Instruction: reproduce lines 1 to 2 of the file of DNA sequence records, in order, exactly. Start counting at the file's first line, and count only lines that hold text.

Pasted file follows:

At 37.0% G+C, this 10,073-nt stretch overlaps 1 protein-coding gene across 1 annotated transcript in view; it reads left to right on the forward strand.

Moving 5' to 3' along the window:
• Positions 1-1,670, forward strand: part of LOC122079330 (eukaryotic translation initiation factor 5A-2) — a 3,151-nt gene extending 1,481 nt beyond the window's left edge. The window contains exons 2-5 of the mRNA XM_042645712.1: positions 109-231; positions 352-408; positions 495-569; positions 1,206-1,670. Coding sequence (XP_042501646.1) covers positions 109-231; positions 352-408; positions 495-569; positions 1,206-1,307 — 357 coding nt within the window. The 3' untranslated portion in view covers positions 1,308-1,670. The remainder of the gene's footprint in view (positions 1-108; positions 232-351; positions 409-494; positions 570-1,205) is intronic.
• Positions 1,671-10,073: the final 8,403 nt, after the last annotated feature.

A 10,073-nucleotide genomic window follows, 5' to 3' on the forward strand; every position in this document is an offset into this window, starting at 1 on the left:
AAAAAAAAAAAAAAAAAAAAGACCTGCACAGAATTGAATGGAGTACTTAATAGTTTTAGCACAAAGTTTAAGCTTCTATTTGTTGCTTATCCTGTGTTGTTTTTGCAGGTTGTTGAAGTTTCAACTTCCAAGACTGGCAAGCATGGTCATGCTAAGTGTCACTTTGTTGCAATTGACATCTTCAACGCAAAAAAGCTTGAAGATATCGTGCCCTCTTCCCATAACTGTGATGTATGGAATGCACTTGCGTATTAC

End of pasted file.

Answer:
At 37.0% G+C, this 10,073-nt stretch overlaps 1 protein-coding gene across 1 annotated transcript in view; it reads left to right on the forward strand.

Moving 5' to 3' along the window: